Unfortunately, sun and leather don’t usually mix well. Too much sunlight will do one of two things (and possibly both) to leather furniture and other upholstery– fading and drying.
Fading is commonly seen in semi-aniline and aniline leathers, but is a little rarer in fully-finished leathers that have a protective top coat. It’s one of the most common problems we see, and if you put leather furniture next to a window that gets some serious sunlight, you can start to see fading in as little as 4 to 6 months.
Drying, on the other hand, is something the sun will do to almost any kind of leather – fully-finished or not. The heat of sunlight causes the moisture in the leather’s natural oils to slowly evaporate, and eventually, it will dry, stiffen and crack.
These are both common problems, and no, you don’t have to live with the shades drawn 24/7. There are a few highly effective ways to fight both types of sun damage – it just takes a little preventative maintenance.
How do I prevent sun damage to my leather?
The best way to prevent drying in fully finished, semi-aniline and aniline leathers (except Nubuck) is by cleaning and protecting them 3 to 4 times a year. Here is a quick tutorial on cleaning and protecting leather.
Cleaning and protecting is key, but another good idea is to try your best to keep leather furniture out of direct sunlight. Regardless of how much cleaning and protecting you do, if you put a leather sofa directly in front of a sunny window, you’re asking for trouble. It is helpful to close the blinds during the sunniest, hottest parts of the day.
Remember that dark colors absorb more light, and therefore more heat, from the sun. Leather is no exception, so try to avoid putting dark colored leather in direct sunlight if you can.
Like we said, fading is mainly a problem that affects analine and semi-analine leathers. The only true way to prevent the fading of leather from sunlight is to keep it out of the sun. Try to place semi-aniline and aniline leather furniture out of direct sunlight whenever possible, and follow the closed blinds tip above if you do have to place these leathers in a sunny spot. If you need to put a piece of leather furniture in direct sunlight, as most people do, we recommend fully-finished leather because of its durability and resistance to fading – so think about where you’re going to put your furniture before you buy if at all possible.
What about car seats?
Since the leather in your car is likely to be exposed to a lot of sunlight and heat, car manufacturers use leather that is highly resistant to sun damage in their interiors. It usually holds up a lot longer in the sun than most furniture leather, but it’s still a good idea to clean and protect it a couple times a year. You can also try using window shields or a sheer curtain to keep some of the light and heat off your leather if you park in the sun for extended periods of time.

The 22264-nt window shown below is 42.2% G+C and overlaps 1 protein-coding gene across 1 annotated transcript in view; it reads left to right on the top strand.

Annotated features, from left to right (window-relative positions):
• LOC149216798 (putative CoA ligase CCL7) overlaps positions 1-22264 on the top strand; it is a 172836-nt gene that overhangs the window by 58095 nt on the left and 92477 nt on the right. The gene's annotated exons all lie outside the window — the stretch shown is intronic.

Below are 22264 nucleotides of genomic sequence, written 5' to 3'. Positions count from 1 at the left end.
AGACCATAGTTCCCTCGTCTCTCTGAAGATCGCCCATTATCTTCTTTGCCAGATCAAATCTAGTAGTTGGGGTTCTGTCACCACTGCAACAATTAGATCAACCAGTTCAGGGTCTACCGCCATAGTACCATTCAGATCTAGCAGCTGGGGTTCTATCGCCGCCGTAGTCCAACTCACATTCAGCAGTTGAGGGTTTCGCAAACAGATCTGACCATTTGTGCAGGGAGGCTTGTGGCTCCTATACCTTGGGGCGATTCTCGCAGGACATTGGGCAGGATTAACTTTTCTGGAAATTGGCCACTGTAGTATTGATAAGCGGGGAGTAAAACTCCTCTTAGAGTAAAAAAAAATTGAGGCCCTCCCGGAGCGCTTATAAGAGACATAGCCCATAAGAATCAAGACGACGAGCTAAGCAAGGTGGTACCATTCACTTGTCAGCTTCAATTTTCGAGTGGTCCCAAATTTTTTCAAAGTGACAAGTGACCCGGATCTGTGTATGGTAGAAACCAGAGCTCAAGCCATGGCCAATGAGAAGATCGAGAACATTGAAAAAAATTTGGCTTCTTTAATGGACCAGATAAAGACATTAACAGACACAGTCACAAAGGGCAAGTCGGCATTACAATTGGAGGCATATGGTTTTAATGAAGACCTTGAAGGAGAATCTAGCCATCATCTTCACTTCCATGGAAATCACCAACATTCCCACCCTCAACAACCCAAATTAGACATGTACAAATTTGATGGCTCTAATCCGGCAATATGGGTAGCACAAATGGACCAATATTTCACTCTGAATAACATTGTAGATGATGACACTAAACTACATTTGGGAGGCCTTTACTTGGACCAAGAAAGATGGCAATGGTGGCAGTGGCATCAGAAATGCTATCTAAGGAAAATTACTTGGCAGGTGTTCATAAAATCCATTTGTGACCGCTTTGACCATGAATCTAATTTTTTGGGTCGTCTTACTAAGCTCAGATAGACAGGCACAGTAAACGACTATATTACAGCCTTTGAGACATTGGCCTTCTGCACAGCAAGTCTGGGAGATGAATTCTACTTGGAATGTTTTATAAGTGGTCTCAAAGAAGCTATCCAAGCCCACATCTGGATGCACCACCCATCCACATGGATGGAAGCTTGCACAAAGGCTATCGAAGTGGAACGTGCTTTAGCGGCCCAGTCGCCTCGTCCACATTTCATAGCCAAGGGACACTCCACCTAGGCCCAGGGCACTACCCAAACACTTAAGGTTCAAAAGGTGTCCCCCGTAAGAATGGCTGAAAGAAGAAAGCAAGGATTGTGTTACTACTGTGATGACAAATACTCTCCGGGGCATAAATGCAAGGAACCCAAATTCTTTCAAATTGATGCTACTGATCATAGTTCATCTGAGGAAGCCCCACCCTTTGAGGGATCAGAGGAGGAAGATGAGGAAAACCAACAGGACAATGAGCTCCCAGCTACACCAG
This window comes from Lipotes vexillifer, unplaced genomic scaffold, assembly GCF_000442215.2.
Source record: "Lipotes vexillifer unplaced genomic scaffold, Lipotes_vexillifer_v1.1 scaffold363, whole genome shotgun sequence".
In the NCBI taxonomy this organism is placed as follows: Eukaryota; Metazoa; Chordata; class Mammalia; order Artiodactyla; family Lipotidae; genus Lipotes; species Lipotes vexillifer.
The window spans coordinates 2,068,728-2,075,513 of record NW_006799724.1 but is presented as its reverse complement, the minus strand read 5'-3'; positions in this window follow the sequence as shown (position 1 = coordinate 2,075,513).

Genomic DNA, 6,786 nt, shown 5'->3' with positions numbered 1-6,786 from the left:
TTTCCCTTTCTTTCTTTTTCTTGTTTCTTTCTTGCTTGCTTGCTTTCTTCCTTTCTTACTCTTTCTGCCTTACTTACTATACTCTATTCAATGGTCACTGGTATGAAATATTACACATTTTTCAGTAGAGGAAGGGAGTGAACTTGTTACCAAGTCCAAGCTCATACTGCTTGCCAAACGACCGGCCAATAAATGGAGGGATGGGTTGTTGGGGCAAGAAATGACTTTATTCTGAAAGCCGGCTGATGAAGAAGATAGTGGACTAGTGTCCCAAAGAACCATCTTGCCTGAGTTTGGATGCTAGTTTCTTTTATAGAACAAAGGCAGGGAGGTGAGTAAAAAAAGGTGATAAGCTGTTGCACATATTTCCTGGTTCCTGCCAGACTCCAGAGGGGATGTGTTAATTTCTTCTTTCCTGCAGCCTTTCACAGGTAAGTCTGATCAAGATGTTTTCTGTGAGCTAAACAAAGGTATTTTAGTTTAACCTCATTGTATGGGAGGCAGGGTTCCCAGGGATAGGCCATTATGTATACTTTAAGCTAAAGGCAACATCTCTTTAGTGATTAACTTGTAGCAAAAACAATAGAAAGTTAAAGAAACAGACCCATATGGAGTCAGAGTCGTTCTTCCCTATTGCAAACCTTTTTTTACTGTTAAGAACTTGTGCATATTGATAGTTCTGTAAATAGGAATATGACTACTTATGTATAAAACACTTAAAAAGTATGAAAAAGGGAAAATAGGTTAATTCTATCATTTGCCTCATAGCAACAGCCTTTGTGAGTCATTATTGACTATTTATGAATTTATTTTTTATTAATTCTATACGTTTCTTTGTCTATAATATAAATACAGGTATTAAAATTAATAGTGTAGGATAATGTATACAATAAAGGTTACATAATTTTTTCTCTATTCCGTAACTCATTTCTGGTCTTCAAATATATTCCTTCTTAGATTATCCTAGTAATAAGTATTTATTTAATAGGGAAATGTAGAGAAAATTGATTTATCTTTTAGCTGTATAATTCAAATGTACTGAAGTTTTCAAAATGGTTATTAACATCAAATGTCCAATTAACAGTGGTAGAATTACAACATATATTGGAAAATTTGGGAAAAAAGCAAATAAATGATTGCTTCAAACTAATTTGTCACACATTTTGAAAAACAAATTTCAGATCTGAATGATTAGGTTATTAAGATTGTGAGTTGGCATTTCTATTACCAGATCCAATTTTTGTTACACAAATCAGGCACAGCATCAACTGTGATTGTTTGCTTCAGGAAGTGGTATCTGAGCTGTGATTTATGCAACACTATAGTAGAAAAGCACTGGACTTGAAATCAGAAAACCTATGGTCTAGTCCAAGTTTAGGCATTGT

What if it’s already damaged? What can I do?
Fixing faded leather
Once leather is faded, the only way to get the color back is to re-dye and color match it, which you’ll need a professional to do. The cost varies depending on the size of the affected area and the extent of the problem. The best way to get an idea of cost is to ask a local professional who can do the work for you. Most pros who know what they are doing will give you an estimate for free –we do at Fibrenew.
Fixing dried leather
People always ask us, “Can you re-hydrate leather once it has been dried out?” The simple answer is no; once the natural oils found in leather are gone, they’re gone for good. This is why the cleaning, protecting and preventative maintenance are so important. While it would be incredibly time consuming and impractical for a professional to attempt to re-hydrate dried out leather, your best bet is going to be to patch it, re-dye it and you won’t notice the difference when it’s done.
A word of warning
We have seen lots of advice on the internet suggesting that people treat their leather with olive oil to prevent drying. Let me be clear, this is NOT a good idea. Leather is extremely porous by nature, so it will soak up any oils you put on it – and that includes popcorn grease, conditioning oils, body oils and olive oil. The oil gets soaked into the back side of the leather – the part you can’t see. Then, eventually it ends up saturating broader areas as it naturally fills up from back to front over time. Once oil saturates the leather, you end up with oil spots on the surface and a problem that is much harder to solve than dried out leather, like in this photo.
We’d be happy to answer any additional questions you have. Please ask in the comments below! If you want to show us a photo of a specific piece of leather, either post it on our Facebook page or contact your local franchisee.
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